The Brain Science that is Revolutionizing
the Way We Think About Racial Disparities and Racism

An implicit bias is an unconscious (positive or negative) mental attitude toward a person, object, or group. New scientific research is documenting that we all are influenced by these unconscious biases and that they can dictate our behavior without our approval or awareness.

Unconscious Brain


Conscious Brain


Our unconscious brain is flooded with approximately 11 million pieces of information a second; but our conscious brain can only process approximately 40 single pieces of information per second.

Our brains are able to make up for the gap between the number of stimuli we encounter and the number we are able to consciously process by employing our unconscious to quickly categorize and sort the incoming information. Stimuli are grouped through schemas—templates we’ve gathered from our experiences, the media, and our larger culture. This is necessary to our functioning, but can be harmful in that sometimes things, or people, get grouped incorrectly.

Measuring Bias

Scientists measure the level of implicit biases around specific characteristics—race, gender, sexual orientation, religion, usually by reaction times. The most well-known and readily accessible of these tests in the Association Test (IAT) operated by researchers at Harvard. This test is free; we encourage you to go take it now. Several studies and papers that cover real-world impacts of implicit biases are listed below:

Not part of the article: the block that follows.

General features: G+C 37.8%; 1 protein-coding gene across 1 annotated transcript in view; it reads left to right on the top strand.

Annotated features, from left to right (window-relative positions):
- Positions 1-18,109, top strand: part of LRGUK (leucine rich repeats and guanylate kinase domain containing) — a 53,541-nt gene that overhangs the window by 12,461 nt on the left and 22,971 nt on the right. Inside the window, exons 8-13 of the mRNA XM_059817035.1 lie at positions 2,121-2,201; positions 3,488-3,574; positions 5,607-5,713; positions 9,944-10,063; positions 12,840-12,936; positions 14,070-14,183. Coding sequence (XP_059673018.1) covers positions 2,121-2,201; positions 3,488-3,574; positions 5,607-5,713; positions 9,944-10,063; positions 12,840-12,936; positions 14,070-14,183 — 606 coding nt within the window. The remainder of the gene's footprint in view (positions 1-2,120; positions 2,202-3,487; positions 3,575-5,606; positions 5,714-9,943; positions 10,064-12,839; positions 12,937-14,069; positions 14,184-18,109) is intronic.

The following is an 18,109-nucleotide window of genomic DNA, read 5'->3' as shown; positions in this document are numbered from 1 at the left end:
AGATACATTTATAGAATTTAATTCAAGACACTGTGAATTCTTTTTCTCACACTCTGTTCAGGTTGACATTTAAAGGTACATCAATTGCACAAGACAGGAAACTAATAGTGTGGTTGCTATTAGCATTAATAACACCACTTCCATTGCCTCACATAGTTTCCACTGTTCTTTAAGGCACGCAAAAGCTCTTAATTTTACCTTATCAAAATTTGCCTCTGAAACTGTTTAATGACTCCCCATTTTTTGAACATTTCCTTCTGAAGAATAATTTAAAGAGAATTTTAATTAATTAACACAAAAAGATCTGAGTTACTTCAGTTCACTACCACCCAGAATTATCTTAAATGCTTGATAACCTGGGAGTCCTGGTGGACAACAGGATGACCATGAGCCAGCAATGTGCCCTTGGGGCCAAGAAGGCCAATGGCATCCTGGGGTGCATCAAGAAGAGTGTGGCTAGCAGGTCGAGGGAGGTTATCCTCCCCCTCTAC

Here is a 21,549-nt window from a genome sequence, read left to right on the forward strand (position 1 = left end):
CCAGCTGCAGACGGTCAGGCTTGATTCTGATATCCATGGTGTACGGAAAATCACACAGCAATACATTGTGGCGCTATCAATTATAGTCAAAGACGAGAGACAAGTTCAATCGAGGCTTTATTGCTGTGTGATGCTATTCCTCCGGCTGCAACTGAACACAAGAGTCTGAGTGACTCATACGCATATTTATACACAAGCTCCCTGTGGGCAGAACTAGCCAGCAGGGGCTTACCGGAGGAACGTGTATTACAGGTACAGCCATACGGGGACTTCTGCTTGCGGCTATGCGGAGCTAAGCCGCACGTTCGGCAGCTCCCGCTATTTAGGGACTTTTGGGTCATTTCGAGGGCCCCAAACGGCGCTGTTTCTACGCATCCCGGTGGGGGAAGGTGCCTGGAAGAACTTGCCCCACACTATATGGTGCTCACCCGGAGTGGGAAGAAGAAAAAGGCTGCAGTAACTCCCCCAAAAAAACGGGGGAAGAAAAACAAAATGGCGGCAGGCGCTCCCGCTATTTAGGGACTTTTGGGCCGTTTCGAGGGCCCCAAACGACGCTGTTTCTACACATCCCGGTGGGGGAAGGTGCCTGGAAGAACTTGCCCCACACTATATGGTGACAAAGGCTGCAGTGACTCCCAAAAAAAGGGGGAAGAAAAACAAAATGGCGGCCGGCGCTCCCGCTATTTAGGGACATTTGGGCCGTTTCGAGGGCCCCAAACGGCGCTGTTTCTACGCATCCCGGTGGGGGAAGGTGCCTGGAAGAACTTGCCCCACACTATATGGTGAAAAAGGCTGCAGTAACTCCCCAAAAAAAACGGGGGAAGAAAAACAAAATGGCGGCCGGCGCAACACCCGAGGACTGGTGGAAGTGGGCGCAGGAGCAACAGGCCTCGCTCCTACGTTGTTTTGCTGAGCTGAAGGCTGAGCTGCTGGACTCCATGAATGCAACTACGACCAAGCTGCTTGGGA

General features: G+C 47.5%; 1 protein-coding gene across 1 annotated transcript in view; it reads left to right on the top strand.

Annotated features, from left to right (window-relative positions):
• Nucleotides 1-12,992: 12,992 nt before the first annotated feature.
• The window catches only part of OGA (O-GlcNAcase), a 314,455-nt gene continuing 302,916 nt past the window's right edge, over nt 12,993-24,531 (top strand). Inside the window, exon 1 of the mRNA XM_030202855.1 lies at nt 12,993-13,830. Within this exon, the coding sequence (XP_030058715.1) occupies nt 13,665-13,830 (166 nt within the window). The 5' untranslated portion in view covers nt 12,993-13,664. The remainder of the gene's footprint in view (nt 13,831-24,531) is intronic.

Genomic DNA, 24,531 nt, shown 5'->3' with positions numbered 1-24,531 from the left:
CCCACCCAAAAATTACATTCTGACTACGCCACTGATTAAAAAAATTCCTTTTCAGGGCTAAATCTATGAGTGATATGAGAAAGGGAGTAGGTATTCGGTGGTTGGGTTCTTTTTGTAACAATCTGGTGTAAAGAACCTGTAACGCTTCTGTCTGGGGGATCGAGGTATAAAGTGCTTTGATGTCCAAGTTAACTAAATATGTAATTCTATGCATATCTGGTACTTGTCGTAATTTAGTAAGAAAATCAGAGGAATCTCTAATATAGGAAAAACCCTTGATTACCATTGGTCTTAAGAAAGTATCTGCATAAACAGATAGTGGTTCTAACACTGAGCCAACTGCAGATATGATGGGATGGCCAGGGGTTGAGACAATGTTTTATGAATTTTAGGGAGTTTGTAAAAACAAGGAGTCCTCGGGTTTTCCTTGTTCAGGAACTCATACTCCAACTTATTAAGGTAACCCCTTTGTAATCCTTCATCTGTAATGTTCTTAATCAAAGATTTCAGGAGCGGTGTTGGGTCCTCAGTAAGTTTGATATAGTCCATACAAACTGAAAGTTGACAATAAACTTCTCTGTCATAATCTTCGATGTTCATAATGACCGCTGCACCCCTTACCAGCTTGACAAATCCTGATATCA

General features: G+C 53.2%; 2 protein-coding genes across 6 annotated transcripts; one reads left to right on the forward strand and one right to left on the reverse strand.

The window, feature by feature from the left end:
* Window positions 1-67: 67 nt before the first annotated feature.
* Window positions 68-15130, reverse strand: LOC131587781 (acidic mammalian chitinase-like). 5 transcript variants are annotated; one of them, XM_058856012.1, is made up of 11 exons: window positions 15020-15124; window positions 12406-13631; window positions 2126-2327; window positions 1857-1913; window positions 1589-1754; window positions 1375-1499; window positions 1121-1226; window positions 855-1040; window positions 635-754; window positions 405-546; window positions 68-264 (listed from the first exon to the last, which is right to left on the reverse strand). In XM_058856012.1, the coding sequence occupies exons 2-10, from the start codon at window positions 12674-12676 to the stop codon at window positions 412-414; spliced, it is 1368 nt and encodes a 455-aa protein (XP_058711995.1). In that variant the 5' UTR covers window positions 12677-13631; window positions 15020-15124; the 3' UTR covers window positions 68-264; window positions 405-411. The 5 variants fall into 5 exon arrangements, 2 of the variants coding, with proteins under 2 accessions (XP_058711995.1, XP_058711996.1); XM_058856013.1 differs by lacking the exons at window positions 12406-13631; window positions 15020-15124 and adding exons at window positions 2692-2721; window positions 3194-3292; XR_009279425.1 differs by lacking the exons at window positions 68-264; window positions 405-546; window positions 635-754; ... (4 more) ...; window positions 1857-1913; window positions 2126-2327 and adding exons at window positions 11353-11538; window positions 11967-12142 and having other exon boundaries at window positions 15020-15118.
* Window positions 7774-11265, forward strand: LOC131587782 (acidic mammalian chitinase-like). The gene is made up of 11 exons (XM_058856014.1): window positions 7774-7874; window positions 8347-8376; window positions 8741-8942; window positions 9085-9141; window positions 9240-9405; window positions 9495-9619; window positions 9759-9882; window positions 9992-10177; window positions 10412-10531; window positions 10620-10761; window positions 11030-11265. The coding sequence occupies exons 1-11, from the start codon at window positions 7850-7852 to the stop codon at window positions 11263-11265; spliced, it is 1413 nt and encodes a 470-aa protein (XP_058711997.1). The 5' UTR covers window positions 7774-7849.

In one video-simulation study, college students and community members were more likely to shoot an unarmed black target than an unarmed white target; in another study, police officers were found to be more accurate than community members, but still shot armed Black people more quickly than armed White people. Click here for an article describing these studies.

A 2002 study found that the ambiguous actions of African Americans are interpreted negatively (e.g., as aggressive rather than playful) due to exposure to media relying on negative stereotypes of African Americans. Click here to see this study.

Criminal defendants with more Afro-centric facial features receive, in certain contexts, more severe criminal punishment. Click here to see this study.

Can implicit biases be changed?

Implicit biases can be changed. The answer is not in being a “colorblind” society, but, rather, in becoming color conscious. We must acknowledge that race can influence decision making. Help educate yourself and others.

  • Awareness is the first, and very effective, step. Take responsibility by routinely reviewing your thought processes for potential biases. Implicit bias trainings help prepare professionals to develop this self-awareness. Contact NC-CRED for help in scheduling a training.
  • Another way to combat implicit biases is to increase one’s exposure to groups one is biased against–either through social contact or by studying the lives of members of the stigmatized group, especially members who are revered or accomplished.